Gymboree founder Joan Barnes, Nobel Prize-Winning author Doris Lessing, entertainer Dolly Parton, and actress Meg Ryan all share a trait that I discuss at length in Chapter 14. I call it "Selective Disassociation," but what it really signifies is having the strength to say "Goodbye" - to a person, place or thing - when necessary.
Today I'm going to share two real-life stories of ordinary women dealing with extraordinary circunstances. The first is about a woman named Barbara Hillary who is 75 years old, and became the first black woman to make it to the North Pole. In her 60s she battled lung cancer and in her 70s she refused to listen to people who felt she was too old (or not fit enough) to successfully reach her goal. Neither lack of funds nor the fact that she had never worn skis before stopped her. What a great example of the ability to reach a goal no matter what!
The second woman is 22 year old Leydi Mendoza who is a specialist in the New Jersey National Guard and has spent ten months deployed to Baghdad, where she guarded prisoners at Camp Cropper. Before she was sent overseas, Mendoza and her boyfriend lived with his parents after she gave birth to their daughter, Elizabeth. She and her boyfriend broke up before she was sent to Irac, but they agreed that she would help him and his parents pay for their baby's needs while she was overseas. Once she was able to return home, they agreed that they would share joint custody.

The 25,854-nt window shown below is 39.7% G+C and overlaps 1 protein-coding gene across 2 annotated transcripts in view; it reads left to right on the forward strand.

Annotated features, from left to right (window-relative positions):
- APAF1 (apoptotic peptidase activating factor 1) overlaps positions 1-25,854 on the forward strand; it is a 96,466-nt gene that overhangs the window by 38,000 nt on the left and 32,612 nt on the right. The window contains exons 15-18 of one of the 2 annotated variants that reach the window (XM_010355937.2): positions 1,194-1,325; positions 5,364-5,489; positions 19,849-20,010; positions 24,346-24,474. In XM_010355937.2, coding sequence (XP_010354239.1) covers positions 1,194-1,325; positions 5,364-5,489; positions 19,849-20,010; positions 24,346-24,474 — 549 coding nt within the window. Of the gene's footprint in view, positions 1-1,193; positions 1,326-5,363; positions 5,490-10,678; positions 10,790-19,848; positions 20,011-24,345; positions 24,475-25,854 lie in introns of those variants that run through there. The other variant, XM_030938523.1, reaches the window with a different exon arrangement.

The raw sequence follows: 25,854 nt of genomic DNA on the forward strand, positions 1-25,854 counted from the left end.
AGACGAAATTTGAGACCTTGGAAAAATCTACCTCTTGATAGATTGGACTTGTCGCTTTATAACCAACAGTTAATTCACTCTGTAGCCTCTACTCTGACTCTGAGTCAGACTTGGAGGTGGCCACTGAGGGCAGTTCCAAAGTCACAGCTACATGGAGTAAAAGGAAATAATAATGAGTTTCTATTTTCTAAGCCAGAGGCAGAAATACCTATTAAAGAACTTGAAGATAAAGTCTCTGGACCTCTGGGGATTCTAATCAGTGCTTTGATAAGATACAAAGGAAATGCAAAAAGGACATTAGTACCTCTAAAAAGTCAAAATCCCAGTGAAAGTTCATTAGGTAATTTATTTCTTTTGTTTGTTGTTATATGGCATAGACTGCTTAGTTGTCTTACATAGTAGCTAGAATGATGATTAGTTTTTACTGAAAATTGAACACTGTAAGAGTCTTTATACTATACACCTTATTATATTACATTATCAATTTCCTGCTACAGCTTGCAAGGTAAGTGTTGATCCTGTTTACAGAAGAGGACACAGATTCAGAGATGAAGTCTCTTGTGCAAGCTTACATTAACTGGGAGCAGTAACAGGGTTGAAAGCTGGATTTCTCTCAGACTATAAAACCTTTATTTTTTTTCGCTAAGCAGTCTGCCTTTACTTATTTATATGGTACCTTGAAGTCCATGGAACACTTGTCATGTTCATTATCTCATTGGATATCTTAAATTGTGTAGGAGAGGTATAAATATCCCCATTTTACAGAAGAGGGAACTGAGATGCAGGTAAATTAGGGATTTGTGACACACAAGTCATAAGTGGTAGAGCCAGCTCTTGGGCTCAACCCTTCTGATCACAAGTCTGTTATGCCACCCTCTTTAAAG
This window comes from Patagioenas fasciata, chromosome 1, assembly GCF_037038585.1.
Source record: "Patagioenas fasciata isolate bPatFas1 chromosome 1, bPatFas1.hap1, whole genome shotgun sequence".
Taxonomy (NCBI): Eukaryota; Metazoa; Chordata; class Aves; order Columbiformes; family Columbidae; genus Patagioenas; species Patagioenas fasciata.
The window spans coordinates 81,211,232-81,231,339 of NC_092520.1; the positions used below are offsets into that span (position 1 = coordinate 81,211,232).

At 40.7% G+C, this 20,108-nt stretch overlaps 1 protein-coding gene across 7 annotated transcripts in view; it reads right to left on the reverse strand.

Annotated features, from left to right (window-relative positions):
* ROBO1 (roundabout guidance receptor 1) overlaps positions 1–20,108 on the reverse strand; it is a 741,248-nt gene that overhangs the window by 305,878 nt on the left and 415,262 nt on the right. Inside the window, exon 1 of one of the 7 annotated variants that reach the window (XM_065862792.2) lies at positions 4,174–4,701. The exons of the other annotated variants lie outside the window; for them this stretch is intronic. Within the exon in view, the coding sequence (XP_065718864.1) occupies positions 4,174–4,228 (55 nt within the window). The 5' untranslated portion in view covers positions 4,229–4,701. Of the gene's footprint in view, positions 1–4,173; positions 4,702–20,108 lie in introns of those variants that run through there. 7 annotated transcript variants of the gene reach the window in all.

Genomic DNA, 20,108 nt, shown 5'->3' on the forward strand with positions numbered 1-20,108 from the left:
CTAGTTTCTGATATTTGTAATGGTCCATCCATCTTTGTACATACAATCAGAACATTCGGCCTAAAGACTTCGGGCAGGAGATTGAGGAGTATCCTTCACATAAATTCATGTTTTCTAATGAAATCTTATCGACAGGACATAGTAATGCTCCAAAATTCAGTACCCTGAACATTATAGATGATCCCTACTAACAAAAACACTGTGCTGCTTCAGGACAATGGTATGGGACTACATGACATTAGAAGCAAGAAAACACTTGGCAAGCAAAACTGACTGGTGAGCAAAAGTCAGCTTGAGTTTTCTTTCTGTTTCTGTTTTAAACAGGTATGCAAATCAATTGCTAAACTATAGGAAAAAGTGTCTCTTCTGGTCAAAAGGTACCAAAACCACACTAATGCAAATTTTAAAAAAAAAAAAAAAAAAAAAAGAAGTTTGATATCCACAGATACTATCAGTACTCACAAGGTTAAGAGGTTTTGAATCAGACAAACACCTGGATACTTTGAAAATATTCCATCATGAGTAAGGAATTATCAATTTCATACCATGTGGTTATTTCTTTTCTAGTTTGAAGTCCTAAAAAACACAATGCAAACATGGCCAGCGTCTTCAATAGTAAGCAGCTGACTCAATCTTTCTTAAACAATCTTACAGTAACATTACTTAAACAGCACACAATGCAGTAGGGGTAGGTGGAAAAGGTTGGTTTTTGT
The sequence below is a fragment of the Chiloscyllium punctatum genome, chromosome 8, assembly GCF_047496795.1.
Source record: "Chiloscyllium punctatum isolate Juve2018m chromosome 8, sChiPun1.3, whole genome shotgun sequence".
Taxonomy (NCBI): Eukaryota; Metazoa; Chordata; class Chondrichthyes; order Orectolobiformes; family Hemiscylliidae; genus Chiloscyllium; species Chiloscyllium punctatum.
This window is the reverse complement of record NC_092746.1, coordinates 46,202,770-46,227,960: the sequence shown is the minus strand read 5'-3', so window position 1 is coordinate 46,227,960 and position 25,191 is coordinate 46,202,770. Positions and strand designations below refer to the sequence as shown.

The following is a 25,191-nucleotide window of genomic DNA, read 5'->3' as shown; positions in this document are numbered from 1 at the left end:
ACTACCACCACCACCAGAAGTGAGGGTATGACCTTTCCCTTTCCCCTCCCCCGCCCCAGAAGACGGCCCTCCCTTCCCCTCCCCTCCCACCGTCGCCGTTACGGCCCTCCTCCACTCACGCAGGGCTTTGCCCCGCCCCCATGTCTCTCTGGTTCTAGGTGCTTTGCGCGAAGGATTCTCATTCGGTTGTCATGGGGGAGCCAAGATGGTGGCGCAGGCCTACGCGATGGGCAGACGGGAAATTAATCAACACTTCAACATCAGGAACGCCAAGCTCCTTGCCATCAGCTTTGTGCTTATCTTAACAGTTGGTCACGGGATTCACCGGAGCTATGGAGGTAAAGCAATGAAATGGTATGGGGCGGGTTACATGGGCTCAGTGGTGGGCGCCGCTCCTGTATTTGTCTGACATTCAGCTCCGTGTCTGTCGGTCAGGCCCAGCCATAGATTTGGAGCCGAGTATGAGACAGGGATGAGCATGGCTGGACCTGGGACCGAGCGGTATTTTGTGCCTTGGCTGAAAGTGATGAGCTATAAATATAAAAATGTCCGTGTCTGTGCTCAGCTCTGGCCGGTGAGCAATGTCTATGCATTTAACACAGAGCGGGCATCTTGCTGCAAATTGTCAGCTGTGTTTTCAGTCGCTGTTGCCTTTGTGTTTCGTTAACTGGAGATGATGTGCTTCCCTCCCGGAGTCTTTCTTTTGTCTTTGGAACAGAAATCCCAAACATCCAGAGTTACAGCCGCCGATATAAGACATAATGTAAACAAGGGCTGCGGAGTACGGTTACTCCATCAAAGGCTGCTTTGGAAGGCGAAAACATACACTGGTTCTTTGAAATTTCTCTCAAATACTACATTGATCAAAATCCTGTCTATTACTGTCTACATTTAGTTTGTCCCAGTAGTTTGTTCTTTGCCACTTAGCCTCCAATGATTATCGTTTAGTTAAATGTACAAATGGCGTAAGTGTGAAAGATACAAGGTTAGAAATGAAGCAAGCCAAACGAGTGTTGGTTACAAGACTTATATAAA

Unfortunately, Specialist Mendoza is now back in New Jersey, but Elizabeth's father has restricted his daughter 's visits with her mother and now wants sole custody. Lory Manning, a retired Navy captain who advocates for female service members has said "We are asking these women to sacrifice for theor country and we need them. But there is not enough being done to help support them and their familied when they get home."
While in Baghdad Mendoza kept a photo of baby Elizabeth's first Christmas tucked inside the camouflaged patrol cap she wore, and called home several times a week to hear her daughter's voice on the phone. Now Mendoza has run up legal bills of over $6,000 in her quest to have joint custody of her little girl. In her words, "I wanted Elizabeth to grow up and be proud that her mother had served her country. And we needed the health care and the military benefits..."
Aren't you glad that you're not caught in Mendoza's Catch 22?